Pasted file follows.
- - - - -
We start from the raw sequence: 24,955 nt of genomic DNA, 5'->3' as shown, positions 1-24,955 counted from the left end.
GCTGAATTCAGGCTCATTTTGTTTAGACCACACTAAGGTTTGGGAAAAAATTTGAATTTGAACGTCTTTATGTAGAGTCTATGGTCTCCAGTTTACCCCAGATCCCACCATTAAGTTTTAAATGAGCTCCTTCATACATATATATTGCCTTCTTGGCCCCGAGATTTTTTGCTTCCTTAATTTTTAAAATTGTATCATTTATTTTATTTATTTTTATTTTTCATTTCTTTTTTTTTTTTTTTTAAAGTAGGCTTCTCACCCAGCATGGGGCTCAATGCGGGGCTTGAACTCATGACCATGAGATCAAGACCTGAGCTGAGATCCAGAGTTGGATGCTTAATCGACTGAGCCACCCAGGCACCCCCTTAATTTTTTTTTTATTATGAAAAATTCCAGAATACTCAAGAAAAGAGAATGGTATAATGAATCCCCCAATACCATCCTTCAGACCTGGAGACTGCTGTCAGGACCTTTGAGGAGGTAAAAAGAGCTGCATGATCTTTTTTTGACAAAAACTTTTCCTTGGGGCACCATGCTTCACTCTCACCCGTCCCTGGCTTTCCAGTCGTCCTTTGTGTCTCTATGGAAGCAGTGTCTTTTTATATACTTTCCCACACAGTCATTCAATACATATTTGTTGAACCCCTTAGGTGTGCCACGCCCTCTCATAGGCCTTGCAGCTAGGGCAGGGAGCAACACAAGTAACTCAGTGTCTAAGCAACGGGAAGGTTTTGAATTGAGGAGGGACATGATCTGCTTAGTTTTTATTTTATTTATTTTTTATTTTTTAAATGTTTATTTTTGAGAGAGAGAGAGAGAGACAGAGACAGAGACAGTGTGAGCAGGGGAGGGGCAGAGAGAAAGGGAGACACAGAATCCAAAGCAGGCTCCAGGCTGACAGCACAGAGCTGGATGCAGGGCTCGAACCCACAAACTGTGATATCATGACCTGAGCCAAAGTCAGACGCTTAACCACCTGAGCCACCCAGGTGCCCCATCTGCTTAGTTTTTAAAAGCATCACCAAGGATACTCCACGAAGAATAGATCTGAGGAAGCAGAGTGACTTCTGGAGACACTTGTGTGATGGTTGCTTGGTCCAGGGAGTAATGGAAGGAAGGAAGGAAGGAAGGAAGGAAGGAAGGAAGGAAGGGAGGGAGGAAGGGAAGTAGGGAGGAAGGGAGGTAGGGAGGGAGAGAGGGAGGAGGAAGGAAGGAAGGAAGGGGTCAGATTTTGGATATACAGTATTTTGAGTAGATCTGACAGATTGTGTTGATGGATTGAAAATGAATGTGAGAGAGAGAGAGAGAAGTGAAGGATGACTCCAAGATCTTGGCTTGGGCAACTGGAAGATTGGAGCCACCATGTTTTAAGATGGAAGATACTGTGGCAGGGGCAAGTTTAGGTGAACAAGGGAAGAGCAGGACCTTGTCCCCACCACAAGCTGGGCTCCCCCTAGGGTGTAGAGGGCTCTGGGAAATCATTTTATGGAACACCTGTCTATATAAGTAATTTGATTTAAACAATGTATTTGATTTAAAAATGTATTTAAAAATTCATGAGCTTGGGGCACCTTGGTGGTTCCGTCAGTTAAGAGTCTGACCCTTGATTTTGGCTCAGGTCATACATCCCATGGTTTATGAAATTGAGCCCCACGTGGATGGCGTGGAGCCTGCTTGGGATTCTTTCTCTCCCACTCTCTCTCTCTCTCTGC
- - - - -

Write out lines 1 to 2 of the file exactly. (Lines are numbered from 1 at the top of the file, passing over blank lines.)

We start from the raw sequence: 24,955 nt of genomic DNA, 5'->3' as shown, positions 1-24,955 counted from the left end.
GCTGAATTCAGGCTCATTTTGTTTAGACCACACTAAGGTTTGGGAAAAAATTTGAATTTGAACGTCTTTATGTAGAGTCTATGGTCTCCAGTTTACCCCAGATCCCACCATTAAGTTTTAAATGAGCTCCTTCATACATATATATTGCCTTCTTGGCCCCGAGATTTTTTGCTTCCTTAATTTTTAAAATTGTATCATTTATTTTATTTATTTTTATTTTTCATTTCTTTTTTTTTTTTTTTTAAAGTAGGCTTCTCACCCAGCATGGGGCTCAATGCGGGGCTTGAACTCATGACCATGAGATCAAGACCTGAGCTGAGATCCAGAGTTGGATGCTTAATCGACTGAGCCACCCAGGCACCCCCTTAATTTTTTTTTTATTATGAAAAATTCCAGAATACTCAAGAAAAGAGAATGGTATAATGAATCCCCCAATACCATCCTTCAGACCTGGAGACTGCTGTCAGGACCTTTGAGGAGGTAAAAAGAGCTGCATGATCTTTTTTTGACAAAAACTTTTCCTTGGGGCACCATGCTTCACTCTCACCCGTCCCTGGCTTTCCAGTCGTCCTTTGTGTCTCTATGGAAGCAGTGTCTTTTTATATACTTTCCCACACAGTCATTCAATACATATTTGTTGAACCCCTTAGGTGTGCCACGCCCTCTCATAGGCCTTGCAGCTAGGGCAGGGAGCAACACAAGTAACTCAGTGTCTAAGCAACGGGAAGGTTTTGAATTGAGGAGGGACATGATCTGCTTAGTTTTTATTTTATTTATTTTTTATTTTTTAAATGTTTATTTTTGAGAGAGAGAGAGAGAGACAGAGACAGAGACAGTGTGAGCAGGGGAGGGGCAGAGAGAAAGGGAGACACAGAATCCAAAGCAGGCTCCAGGCTGACAGCACAGAGCTGGATGCAGGGCTCGAACCCACAAACTGTGATATCATGACCTGAGCCAAAGTCAGACGCTTAACCACCTGAGCCACCCAGGTGCCCCATCTGCTTAGTTTTTAAAAGCATCACCAAGGATACTCCACGAAGAATAGATCTGAGGAAGCAGAGTGACTTCTGGAGACACTTGTGTGATGGTTGCTTGGTCCAGGGAGTAATGGAAGGAAGGAAGGAAGGAAGGAAGGAAGGAAGGAAGGAAGGGAGGGAGGAAGGGAAGTAGGGAGGAAGGGAGGTAGGGAGGGAGAGAGGGAGGAGGAAGGAAGGAAGGAAGGGGTCAGATTTTGGATATACAGTATTTTGAGTAGATCTGACAGATTGTGTTGATGGATTGAAAATGAATGTGAGAGAGAGAGAGAGAAGTGAAGGATGACTCCAAGATCTTGGCTTGGGCAACTGGAAGATTGGAGCCACCATGTTTTAAGATGGAAGATACTGTGGCAGGGGCAAGTTTAGGTGAACAAGGGAAGAGCAGGACCTTGTCCCCACCACAAGCTGGGCTCCCCCTAGGGTGTAGAGGGCTCTGGGAAATCATTTTATGGAACACCTGTCTATATAAGTAATTTGATTTAAACAATGTATTTGATTTAAAAATGTATTTAAAAATTCATGAGCTTGGGGCACCTTGGTGGTTCCGTCAGTTAAGAGTCTGACCCTTGATTTTGGCTCAGGTCATACATCCCATGGTTTATGAAATTGAGCCCCACGTGGATGGCGTGGAGCCTGCTTGGGATTCTTTCTCTCCCACTCTCTCTCTCTCTCTGC